We kept up our friendship through the university years and continued to go dancing and drinking and attending football matches until Tom graduated and landed a plum job with FJC Lilley, the civil engineering contractors.

I became a Daily Express reporter and Tom became a rising star in the civil engineering world, working on projects from Aberdeen to Africa, where his great strength was that he had excellent communication skills and he could share his own experiences of hard work and cold wet days with the labourers on the building sites. He was a loyal Lilley’s man and stayed with them throughout his whole career.

He must have had a job in and around Manchester at one time and Tom and his pal Andy Mallon came home to Dumbarton during the holidays with two exotic English girls on their arms.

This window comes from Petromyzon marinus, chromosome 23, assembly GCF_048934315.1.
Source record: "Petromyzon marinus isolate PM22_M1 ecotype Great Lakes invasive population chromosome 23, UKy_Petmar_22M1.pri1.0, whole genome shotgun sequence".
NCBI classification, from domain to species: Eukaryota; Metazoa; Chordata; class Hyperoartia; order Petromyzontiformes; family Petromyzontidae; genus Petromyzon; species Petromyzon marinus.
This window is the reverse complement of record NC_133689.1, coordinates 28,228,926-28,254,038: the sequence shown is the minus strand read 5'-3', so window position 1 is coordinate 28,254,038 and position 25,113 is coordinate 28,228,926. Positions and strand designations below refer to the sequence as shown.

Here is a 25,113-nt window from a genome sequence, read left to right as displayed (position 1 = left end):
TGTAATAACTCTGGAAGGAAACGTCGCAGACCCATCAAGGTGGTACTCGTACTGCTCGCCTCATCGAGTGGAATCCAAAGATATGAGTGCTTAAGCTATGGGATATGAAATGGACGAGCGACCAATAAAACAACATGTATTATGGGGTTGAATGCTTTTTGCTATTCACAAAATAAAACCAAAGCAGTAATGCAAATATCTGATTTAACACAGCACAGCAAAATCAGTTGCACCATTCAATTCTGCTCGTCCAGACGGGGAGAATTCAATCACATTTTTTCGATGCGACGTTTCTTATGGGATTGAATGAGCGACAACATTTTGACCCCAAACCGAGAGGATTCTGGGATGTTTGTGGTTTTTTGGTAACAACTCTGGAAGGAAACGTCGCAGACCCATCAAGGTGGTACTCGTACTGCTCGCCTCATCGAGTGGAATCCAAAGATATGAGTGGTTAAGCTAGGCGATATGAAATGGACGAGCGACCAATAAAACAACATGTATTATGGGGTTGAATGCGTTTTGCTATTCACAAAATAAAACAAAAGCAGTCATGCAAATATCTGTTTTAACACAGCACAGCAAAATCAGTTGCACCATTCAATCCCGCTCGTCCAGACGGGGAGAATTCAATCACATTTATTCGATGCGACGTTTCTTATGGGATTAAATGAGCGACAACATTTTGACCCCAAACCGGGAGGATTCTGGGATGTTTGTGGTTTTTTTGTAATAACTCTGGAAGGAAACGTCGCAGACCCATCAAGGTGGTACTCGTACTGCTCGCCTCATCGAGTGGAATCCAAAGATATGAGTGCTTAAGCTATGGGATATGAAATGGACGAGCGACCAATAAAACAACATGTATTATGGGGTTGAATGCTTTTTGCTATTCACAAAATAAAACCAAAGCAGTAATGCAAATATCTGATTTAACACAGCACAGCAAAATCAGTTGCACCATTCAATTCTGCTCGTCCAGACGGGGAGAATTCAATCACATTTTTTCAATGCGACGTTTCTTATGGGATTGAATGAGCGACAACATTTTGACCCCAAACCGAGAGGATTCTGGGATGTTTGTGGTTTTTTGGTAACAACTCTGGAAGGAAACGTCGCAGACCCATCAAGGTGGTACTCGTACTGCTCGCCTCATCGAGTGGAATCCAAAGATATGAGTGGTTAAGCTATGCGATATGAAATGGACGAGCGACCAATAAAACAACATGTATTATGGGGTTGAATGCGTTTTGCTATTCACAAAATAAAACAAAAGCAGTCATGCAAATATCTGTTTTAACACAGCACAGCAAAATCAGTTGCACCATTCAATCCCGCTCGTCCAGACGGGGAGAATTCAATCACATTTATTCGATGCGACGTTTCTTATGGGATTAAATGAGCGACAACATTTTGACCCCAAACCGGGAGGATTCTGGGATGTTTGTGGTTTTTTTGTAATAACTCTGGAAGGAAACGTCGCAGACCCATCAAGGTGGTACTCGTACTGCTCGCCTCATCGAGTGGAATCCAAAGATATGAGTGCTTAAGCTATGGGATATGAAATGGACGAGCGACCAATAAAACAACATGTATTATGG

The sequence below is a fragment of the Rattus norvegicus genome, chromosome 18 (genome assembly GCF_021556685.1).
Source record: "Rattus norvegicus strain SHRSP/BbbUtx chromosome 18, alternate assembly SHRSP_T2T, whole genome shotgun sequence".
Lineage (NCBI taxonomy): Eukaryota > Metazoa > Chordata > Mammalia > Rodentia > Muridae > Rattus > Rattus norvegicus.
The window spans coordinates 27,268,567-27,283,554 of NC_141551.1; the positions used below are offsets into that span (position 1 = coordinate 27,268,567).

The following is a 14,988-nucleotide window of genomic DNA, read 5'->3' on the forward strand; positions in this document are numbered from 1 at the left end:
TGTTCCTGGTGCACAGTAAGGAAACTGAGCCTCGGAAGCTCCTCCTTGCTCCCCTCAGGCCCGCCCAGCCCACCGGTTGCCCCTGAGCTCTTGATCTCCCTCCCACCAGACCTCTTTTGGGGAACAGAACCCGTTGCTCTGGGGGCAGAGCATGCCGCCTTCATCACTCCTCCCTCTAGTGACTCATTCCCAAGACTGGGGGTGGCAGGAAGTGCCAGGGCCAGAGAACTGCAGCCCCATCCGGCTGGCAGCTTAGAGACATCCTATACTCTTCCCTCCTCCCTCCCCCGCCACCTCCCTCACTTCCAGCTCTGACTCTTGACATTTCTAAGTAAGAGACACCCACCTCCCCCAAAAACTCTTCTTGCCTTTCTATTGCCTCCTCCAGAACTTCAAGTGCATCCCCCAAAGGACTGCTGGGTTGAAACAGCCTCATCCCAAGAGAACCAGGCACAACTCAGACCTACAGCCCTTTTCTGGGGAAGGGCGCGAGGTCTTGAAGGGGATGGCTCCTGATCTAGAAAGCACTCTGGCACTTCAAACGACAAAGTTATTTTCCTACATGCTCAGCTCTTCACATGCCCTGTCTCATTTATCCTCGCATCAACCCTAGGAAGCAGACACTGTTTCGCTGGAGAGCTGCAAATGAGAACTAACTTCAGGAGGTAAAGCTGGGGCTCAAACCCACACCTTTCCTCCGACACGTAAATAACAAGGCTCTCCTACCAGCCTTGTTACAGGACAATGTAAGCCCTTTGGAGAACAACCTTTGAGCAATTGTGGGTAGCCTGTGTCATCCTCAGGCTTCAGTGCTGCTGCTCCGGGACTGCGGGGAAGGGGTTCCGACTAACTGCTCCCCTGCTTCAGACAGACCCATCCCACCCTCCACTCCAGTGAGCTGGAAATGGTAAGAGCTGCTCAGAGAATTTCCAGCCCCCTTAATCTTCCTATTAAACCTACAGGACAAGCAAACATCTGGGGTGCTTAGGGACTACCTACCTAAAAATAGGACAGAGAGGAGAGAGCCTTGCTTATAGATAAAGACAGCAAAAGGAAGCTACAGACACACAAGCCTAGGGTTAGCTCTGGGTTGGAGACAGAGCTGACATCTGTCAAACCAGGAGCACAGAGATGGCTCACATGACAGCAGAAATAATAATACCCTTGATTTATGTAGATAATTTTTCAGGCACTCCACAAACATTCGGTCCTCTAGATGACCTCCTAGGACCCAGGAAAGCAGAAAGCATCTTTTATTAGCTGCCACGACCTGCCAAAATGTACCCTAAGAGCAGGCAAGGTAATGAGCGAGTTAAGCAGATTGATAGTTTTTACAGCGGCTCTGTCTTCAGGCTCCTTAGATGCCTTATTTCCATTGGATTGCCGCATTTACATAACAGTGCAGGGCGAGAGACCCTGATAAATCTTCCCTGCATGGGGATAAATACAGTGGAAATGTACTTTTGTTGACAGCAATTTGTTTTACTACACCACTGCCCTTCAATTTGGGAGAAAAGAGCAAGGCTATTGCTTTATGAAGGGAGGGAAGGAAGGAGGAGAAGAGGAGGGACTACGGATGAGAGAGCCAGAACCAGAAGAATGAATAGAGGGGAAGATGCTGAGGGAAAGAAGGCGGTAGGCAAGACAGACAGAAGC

One of them was an attractive strawberry blonde named Sandra, who happily became his wife. They settled into a long and happy marriage and brought up their own family, Gill and Tom, on whom Tom doted.

Sadly, young Tom Rasburn, his grandson, was killed in a car accident last year and Tom and Sandra were stunned and heart-broken by that.

It says much about Tom’s courage and resilience that while he himself was suffering from the cancer that was eventually to end his life he got through that loss with Sandra and Gill ever by his side.

And also, with the tremendous support and encouragement of his brother, Gerry, who was a rock at this time, supporting him and visiting him frequently from Scotland.

Tom and Gerry – now don’t laugh because they sound like those cartoon characters – were a double act that was hard to follow, especially when they went back to Bellaghy.